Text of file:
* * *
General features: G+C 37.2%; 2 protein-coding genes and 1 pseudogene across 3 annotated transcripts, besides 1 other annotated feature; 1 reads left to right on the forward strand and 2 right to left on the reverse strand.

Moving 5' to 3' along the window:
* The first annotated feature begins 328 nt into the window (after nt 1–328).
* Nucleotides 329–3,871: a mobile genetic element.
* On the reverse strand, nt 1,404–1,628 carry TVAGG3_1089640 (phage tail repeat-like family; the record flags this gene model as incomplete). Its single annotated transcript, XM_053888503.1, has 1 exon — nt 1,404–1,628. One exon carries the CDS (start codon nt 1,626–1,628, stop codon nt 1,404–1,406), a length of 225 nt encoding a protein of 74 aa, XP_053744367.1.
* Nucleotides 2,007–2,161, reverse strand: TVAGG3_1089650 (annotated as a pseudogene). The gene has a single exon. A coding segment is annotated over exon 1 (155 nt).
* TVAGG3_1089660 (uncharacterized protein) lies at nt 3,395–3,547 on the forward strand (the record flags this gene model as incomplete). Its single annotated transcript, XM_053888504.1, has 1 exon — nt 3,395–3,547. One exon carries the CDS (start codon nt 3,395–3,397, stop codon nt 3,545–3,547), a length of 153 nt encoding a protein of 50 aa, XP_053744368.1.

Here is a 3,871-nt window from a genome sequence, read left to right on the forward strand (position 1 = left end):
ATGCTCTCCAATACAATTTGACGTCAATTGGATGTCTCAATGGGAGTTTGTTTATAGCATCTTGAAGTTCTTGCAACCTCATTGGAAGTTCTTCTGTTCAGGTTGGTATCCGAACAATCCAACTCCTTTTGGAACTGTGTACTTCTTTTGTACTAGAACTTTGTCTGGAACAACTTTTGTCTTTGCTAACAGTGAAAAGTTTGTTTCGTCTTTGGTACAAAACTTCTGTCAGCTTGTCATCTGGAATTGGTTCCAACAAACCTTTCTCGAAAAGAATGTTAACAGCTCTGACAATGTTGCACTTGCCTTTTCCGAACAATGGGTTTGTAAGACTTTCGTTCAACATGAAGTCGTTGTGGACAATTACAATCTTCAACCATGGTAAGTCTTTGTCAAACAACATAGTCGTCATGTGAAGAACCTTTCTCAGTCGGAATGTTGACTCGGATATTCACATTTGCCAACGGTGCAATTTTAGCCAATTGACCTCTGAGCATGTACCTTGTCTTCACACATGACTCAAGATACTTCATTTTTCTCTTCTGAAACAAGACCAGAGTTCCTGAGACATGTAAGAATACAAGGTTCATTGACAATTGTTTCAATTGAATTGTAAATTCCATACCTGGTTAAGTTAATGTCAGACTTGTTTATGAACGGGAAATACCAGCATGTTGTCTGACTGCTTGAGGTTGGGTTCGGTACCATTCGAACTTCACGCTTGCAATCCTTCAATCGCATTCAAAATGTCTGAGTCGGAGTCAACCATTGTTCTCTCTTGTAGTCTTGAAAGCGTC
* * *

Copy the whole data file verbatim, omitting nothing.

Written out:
General features: G+C 37.2%; 2 protein-coding genes and 1 pseudogene across 3 annotated transcripts, besides 1 other annotated feature; 1 reads left to right on the forward strand and 2 right to left on the reverse strand.

Moving 5' to 3' along the window:
* The first annotated feature begins 328 nt into the window (after nt 1–328).
* Nucleotides 329–3,871: a mobile genetic element.
* On the reverse strand, nt 1,404–1,628 carry TVAGG3_1089640 (phage tail repeat-like family; the record flags this gene model as incomplete). Its single annotated transcript, XM_053888503.1, has 1 exon — nt 1,404–1,628. One exon carries the CDS (start codon nt 1,626–1,628, stop codon nt 1,404–1,406), a length of 225 nt encoding a protein of 74 aa, XP_053744367.1.
* Nucleotides 2,007–2,161, reverse strand: TVAGG3_1089650 (annotated as a pseudogene). The gene has a single exon. A coding segment is annotated over exon 1 (155 nt).
* TVAGG3_1089660 (uncharacterized protein) lies at nt 3,395–3,547 on the forward strand (the record flags this gene model as incomplete). Its single annotated transcript, XM_053888504.1, has 1 exon — nt 3,395–3,547. One exon carries the CDS (start codon nt 3,395–3,397, stop codon nt 3,545–3,547), a length of 153 nt encoding a protein of 50 aa, XP_053744368.1.

Here is a 3,871-nt window from a genome sequence, read left to right on the forward strand (position 1 = left end):
ATGCTCTCCAATACAATTTGACGTCAATTGGATGTCTCAATGGGAGTTTGTTTATAGCATCTTGAAGTTCTTGCAACCTCATTGGAAGTTCTTCTGTTCAGGTTGGTATCCGAACAATCCAACTCCTTTTGGAACTGTGTACTTCTTTTGTACTAGAACTTTGTCTGGAACAACTTTTGTCTTTGCTAACAGTGAAAAGTTTGTTTCGTCTTTGGTACAAAACTTCTGTCAGCTTGTCATCTGGAATTGGTTCCAACAAACCTTTCTCGAAAAGAATGTTAACAGCTCTGACAATGTTGCACTTGCCTTTTCCGAACAATGGGTTTGTAAGACTTTCGTTCAACATGAAGTCGTTGTGGACAATTACAATCTTCAACCATGGTAAGTCTTTGTCAAACAACATAGTCGTCATGTGAAGAACCTTTCTCAGTCGGAATGTTGACTCGGATATTCACATTTGCCAACGGTGCAATTTTAGCCAATTGACCTCTGAGCATGTACCTTGTCTTCACACATGACTCAAGATACTTCATTTTTCTCTTCTGAAACAAGACCAGAGTTCCTGAGACATGTAAGAATACAAGGTTCATTGACAATTGTTTCAATTGAATTGTAAATTCCATACCTGGTTAAGTTAATGTCAGACTTGTTTATGAACGGGAAATACCAGCATGTTGTCTGACTGCTTGAGGTTGGGTTCGGTACCATTCGAACTTCACGCTTGCAATCCTTCAATCGCATTCAAAATGTCTGAGTCGGAGTCAACCATTGTTCTCTCTTGTAGTCTTGAAAGCGTC